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KNITTING TENSIONS/GAUGE

We have assembled a list of all tensions (or gauge) which are known to us. If you find one which is not on this list, please let us know. All tensions listed below are in stocking stitch unless otherwise stated.

The Craft Yarn Council of America symbols for yarn weights can be seen at this link.

We recommend that you knit a tension swatch before you start on any new yarn. This may save you a lot of time later. A swatch should be at least six inches square, and blocked before you measure it.

We have also included a table of wraps. This is a technique for determining the thickness of the yarn, and therefore the gauge or tension the yarn should knit to.

2-Ply

Either 32 stitches and 40 rows to 10 cm. (4 inches) on a 3 1/4 mm (US 3) needle, or 34 stitches and 42 rows to 10 cm. (4 inches) on a 3 1/4 mm (US 3) needle, depending upon the manufacturer. Check the ball band and pattern.

3-Ply

32 stitches and 40 rows to 10 cm. (4 inches) on a 3 1/4 mm (US 3) needle.

4-Ply Fingering

28 stitches and 36 rows to 10 cm. (4 inches) on a 3 1/4 mm (US 3)needle. In the US the term 4-Ply is used for Knitting Worsted. Check your pattern carefully to determine which yarn you need.

5-Ply

Used in Australia and New Zealand. 26 stitches to 10 cm (4 inches) on a 3.75 mm (US 5) needle. See also Quickerknit

8-Ply

Used in Australia and New Zealand for Double Knitting or DK.

10-Ply

Used in Australia and New Zealand for Worsted Weight Yarn.

12-Ply

Used in Australia and New Zealand. 17 to 18 stitches to 10 cm (4 inches) on a 5 to 5.5 mm (US 8 to 9) needle. See Aran.

Aran

18 stitches and 24 rows to 10 cm (4 inches) on a 5 mm (US 8) needle. Some knitters use Knitting Worsted instead, but check your tension carefully first!

Baby

Usually used to refer to 3-Ply but check the tension on the pattern first.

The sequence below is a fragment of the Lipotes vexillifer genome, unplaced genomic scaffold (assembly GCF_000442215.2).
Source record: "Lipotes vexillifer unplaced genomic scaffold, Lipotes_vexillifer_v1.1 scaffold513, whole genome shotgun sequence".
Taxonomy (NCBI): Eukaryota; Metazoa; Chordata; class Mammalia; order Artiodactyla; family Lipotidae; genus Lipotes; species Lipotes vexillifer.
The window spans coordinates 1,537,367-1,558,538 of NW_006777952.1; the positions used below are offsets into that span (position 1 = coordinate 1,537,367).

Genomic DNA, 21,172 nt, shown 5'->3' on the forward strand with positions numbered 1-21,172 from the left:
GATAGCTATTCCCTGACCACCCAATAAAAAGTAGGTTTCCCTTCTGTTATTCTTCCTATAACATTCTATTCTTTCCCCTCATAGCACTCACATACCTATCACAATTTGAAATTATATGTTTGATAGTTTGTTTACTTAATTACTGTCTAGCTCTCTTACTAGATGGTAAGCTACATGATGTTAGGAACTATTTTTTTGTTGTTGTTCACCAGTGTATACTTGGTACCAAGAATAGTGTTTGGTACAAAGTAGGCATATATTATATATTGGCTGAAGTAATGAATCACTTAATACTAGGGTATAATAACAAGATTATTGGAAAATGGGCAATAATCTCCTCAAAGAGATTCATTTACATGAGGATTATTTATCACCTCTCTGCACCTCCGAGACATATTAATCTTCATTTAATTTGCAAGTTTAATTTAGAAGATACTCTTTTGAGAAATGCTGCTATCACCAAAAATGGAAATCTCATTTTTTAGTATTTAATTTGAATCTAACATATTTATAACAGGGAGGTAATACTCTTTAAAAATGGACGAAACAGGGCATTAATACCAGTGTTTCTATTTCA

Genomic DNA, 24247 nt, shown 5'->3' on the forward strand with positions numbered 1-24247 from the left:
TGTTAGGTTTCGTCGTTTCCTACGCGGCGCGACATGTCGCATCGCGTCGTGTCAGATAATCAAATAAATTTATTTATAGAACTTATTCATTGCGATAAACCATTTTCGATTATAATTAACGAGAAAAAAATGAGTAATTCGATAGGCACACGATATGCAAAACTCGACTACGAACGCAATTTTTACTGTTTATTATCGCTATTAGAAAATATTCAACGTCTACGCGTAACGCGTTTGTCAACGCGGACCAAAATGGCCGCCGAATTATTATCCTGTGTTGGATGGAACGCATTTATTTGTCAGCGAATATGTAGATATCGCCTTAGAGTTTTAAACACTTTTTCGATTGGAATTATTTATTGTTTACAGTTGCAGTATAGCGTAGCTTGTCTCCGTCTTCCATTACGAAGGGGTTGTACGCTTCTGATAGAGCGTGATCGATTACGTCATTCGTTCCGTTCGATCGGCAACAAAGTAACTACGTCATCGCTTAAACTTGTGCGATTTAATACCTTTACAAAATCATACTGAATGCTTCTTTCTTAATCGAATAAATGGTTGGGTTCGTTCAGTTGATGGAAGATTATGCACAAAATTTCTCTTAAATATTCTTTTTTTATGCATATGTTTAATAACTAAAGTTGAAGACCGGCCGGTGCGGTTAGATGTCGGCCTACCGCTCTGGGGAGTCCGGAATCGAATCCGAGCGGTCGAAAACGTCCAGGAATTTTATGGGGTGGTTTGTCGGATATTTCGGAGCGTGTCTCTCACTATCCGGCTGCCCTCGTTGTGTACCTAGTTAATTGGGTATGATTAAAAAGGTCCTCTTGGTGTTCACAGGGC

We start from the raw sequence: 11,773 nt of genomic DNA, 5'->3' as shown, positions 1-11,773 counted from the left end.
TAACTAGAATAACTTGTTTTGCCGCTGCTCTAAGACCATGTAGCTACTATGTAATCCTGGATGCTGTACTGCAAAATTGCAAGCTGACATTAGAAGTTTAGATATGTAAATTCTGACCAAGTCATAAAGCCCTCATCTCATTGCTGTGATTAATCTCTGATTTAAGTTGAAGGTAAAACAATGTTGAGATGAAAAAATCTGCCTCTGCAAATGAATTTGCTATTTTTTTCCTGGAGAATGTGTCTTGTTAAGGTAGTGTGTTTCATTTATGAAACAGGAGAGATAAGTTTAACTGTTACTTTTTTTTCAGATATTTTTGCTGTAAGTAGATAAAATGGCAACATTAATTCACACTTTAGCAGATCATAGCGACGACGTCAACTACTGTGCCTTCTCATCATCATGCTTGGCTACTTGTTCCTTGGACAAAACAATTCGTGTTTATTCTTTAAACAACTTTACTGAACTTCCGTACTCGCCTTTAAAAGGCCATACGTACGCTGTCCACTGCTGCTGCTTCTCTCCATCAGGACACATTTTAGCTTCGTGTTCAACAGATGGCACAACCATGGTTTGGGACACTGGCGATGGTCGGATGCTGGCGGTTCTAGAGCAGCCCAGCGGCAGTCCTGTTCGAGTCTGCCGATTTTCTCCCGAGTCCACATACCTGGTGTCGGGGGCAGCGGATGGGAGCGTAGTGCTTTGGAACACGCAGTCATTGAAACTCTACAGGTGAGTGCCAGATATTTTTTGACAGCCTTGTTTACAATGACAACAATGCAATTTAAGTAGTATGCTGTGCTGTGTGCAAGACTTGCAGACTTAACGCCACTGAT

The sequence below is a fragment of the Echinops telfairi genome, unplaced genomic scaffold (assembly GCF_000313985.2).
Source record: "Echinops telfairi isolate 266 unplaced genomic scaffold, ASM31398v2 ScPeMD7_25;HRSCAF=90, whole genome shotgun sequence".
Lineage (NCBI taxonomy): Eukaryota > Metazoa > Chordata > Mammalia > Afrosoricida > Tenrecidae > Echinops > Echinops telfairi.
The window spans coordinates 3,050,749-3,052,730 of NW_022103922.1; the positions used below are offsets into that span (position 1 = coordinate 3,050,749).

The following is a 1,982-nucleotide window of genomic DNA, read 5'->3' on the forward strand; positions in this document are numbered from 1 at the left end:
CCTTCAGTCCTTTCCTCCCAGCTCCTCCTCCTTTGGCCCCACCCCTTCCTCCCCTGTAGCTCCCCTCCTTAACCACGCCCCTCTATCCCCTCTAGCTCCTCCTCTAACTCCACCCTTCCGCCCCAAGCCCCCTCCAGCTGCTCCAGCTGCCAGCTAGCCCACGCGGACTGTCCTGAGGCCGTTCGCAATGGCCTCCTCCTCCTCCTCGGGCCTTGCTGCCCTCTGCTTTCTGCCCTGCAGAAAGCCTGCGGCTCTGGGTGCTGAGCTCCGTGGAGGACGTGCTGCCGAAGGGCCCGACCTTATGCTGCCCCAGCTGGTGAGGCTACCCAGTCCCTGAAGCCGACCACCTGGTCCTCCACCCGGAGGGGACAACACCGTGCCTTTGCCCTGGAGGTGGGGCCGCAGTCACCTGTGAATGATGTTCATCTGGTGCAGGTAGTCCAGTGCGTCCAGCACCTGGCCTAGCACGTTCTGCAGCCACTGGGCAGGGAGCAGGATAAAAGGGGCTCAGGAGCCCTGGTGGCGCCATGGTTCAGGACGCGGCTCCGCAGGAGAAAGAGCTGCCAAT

Bulky

14 stitches and 19 rows to 10 cm. (4 inches) on a 6 mm (US 10) needle.

Chunky

15 stitches and 20 rows to 10 cm. (4 inches) on a 6 mm (US 10) needle. In the UK what is referred to as a chunky is what North Americans call a Bulky. Again check your pattern and tension carefully.

Double Knitting (DK)

22 stitches and 30 rows to 10 cm. (4 inches) on a 4 mm (US 6) needle.

Jumper Weight

Usually a Four Ply Fingering Weight.

Knitting Worsted

20 stitches and 26 rows to 10 cm. (4 inches) on a 4 1/2 mm (US 7) needle.

Mohair

Mohair generally knits up as a Chunky but some mohairs knit slightly different, so check your pattern and tension first!

Quickerknit

26 stitches to 10 cm (4 inches) on a 3.75 mm (US 5) needle. Popular yarn in the UK, mainly for baby and toddler outfits. Not generally available in North America.

Sports weight Yarn

24 stitches and 34 rows to 10 cm. (4 inches) on a 3 3/4 mm (US 5) needle. Some yarns such as Astra knit up as Sports weight or a Double Knit. It should be possible to interchange these two weights, but check your tension first!

To Determine the thickness of a yarn

If you have some yarn without its band, and need to know the tension or gauge of the yarn, the wrapping method is an indication of the thickness of the yarn. Wrap the yarn around a large needle or a ruler. Make sure the yarn lays flat. Push the yarn together so there are no gaps between wraps. Smooth it out so it is not loose, but it must not be pulled tight either. Measure the number of wraps in one inch or 2.5 cm. Measure the wraps at the centre of your sample, not at the ends. In the example shown, measure the number of wraps between 16 and 17 inches on the tape. Using the table below, determine the approximate gauge of the yarn. Always knit a tension swatch to confirm your measurements. Do not use this method for loose or fluffy yarns such as mohair. Mohair yarn has a very fine core, and a loose fluffy body, so will give incorrect results using the wrap method.
Yarn Type Lopi/Bulky Chunky Aran Knitting Worsted Double Knitting Sport 4-Ply Fingering 3-Ply Baby
Wraps per Inch 5 to 6 7 8 9 11 12 14 16 to 18